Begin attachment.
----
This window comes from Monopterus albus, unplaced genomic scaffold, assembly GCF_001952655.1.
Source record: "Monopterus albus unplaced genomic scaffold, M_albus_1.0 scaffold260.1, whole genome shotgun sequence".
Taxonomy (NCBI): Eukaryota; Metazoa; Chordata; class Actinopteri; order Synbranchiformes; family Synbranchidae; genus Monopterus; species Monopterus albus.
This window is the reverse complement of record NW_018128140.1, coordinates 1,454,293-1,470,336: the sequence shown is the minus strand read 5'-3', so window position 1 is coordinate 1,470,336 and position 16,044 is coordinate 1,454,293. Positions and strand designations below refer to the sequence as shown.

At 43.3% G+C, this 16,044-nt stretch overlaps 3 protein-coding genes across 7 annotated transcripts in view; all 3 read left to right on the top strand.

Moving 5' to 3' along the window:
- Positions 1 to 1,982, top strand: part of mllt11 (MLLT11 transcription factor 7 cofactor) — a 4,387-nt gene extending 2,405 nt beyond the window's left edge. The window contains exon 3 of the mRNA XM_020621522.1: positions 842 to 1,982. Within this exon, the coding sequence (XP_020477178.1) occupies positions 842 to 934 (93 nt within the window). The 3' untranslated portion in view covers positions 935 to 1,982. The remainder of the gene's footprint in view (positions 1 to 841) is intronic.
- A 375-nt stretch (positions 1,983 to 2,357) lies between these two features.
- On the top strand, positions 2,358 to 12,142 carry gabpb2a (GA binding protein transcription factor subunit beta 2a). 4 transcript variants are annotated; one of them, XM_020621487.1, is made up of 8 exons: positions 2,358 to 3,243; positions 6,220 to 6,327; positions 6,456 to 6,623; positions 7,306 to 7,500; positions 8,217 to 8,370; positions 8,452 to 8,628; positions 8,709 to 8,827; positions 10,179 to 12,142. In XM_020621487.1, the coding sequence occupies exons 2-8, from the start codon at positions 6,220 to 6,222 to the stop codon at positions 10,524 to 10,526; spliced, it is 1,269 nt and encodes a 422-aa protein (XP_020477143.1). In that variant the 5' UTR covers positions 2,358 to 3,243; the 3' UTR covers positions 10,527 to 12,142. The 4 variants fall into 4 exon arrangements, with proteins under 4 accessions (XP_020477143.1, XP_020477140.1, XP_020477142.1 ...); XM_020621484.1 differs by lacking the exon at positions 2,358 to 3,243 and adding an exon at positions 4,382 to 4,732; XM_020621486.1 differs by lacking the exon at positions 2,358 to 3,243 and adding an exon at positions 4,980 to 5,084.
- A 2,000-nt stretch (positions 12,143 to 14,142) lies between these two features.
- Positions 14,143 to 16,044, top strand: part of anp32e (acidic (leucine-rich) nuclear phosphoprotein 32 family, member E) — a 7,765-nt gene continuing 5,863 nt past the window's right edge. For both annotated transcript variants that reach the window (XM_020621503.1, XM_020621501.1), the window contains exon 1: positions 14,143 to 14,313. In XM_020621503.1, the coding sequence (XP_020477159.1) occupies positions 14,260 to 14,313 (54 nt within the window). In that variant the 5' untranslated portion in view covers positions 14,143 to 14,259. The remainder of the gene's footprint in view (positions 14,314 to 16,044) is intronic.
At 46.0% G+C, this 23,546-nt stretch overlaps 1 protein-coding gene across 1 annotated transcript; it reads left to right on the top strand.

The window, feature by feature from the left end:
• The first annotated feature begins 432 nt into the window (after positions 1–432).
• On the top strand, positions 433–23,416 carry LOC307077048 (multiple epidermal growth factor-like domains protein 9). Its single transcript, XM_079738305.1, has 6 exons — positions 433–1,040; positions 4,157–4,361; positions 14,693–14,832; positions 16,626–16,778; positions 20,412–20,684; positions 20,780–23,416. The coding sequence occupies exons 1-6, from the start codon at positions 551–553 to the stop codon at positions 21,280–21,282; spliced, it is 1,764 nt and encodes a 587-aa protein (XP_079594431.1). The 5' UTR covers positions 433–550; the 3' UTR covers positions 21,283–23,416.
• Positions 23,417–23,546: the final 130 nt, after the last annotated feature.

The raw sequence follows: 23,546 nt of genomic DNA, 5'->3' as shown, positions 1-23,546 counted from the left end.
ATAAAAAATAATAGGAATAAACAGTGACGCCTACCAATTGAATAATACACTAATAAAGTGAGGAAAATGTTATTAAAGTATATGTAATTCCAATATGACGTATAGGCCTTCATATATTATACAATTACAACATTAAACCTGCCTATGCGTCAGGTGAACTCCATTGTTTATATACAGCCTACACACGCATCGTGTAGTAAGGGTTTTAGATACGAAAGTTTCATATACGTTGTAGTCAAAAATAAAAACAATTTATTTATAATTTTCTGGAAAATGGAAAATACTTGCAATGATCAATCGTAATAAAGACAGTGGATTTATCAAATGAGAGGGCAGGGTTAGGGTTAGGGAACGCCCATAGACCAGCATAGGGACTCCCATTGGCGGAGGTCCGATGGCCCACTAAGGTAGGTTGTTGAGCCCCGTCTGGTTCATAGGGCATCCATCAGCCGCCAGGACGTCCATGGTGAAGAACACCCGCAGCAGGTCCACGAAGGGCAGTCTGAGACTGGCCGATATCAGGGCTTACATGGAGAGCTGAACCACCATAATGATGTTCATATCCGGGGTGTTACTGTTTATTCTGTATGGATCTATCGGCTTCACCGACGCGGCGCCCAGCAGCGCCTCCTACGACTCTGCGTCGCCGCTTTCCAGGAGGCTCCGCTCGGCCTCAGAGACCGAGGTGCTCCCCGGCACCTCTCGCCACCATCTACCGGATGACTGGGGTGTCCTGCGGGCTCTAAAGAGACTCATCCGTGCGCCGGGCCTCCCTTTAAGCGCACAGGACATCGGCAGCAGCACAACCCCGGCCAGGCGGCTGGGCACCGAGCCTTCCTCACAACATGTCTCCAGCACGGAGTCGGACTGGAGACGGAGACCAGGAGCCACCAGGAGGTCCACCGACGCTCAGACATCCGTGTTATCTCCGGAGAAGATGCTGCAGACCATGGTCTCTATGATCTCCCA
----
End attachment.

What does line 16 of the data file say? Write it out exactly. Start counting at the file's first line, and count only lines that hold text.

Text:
• Positions 23,417–23,546: the final 130 nt, after the last annotated feature.